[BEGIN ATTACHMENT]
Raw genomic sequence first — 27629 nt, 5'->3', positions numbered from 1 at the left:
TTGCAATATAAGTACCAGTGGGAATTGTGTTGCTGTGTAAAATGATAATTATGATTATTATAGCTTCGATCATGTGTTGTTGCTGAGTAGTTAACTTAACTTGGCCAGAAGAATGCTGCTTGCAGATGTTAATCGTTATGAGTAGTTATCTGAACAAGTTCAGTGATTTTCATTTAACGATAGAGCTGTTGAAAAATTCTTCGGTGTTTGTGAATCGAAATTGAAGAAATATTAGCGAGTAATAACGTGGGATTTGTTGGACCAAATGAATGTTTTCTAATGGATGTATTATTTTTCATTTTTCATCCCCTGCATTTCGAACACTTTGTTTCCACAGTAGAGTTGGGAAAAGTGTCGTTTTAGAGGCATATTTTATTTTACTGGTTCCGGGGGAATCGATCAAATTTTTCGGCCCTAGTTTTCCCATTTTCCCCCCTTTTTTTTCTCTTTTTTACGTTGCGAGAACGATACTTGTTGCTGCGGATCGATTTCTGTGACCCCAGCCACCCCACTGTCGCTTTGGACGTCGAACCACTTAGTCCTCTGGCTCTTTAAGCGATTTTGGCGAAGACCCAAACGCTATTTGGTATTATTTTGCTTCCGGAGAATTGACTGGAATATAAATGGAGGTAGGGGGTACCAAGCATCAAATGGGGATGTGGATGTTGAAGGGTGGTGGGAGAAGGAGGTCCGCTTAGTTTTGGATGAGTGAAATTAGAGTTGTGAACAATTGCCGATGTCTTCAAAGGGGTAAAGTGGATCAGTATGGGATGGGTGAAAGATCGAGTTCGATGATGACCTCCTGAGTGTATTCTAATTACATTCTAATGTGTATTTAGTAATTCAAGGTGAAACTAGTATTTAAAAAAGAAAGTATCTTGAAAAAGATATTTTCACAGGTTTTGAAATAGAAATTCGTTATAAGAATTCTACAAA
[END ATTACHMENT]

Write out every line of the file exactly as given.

Raw genomic sequence first — 27629 nt, 5'->3', positions numbered from 1 at the left:
TTGCAATATAAGTACCAGTGGGAATTGTGTTGCTGTGTAAAATGATAATTATGATTATTATAGCTTCGATCATGTGTTGTTGCTGAGTAGTTAACTTAACTTGGCCAGAAGAATGCTGCTTGCAGATGTTAATCGTTATGAGTAGTTATCTGAACAAGTTCAGTGATTTTCATTTAACGATAGAGCTGTTGAAAAATTCTTCGGTGTTTGTGAATCGAAATTGAAGAAATATTAGCGAGTAATAACGTGGGATTTGTTGGACCAAATGAATGTTTTCTAATGGATGTATTATTTTTCATTTTTCATCCCCTGCATTTCGAACACTTTGTTTCCACAGTAGAGTTGGGAAAAGTGTCGTTTTAGAGGCATATTTTATTTTACTGGTTCCGGGGGAATCGATCAAATTTTTCGGCCCTAGTTTTCCCATTTTCCCCCCTTTTTTTTCTCTTTTTTACGTTGCGAGAACGATACTTGTTGCTGCGGATCGATTTCTGTGACCCCAGCCACCCCACTGTCGCTTTGGACGTCGAACCACTTAGTCCTCTGGCTCTTTAAGCGATTTTGGCGAAGACCCAAACGCTATTTGGTATTATTTTGCTTCCGGAGAATTGACTGGAATATAAATGGAGGTAGGGGGTACCAAGCATCAAATGGGGATGTGGATGTTGAAGGGTGGTGGGAGAAGGAGGTCCGCTTAGTTTTGGATGAGTGAAATTAGAGTTGTGAACAATTGCCGATGTCTTCAAAGGGGTAAAGTGGATCAGTATGGGATGGGTGAAAGATCGAGTTCGATGATGACCTCCTGAGTGTATTCTAATTACATTCTAATGTGTATTTAGTAATTCAAGGTGAAACTAGTATTTAAAAAAGAAAGTATCTTGAAAAAGATATTTTCACAGGTTTTGAAATAGAAATTCGTTATAAGAATTCTACAAA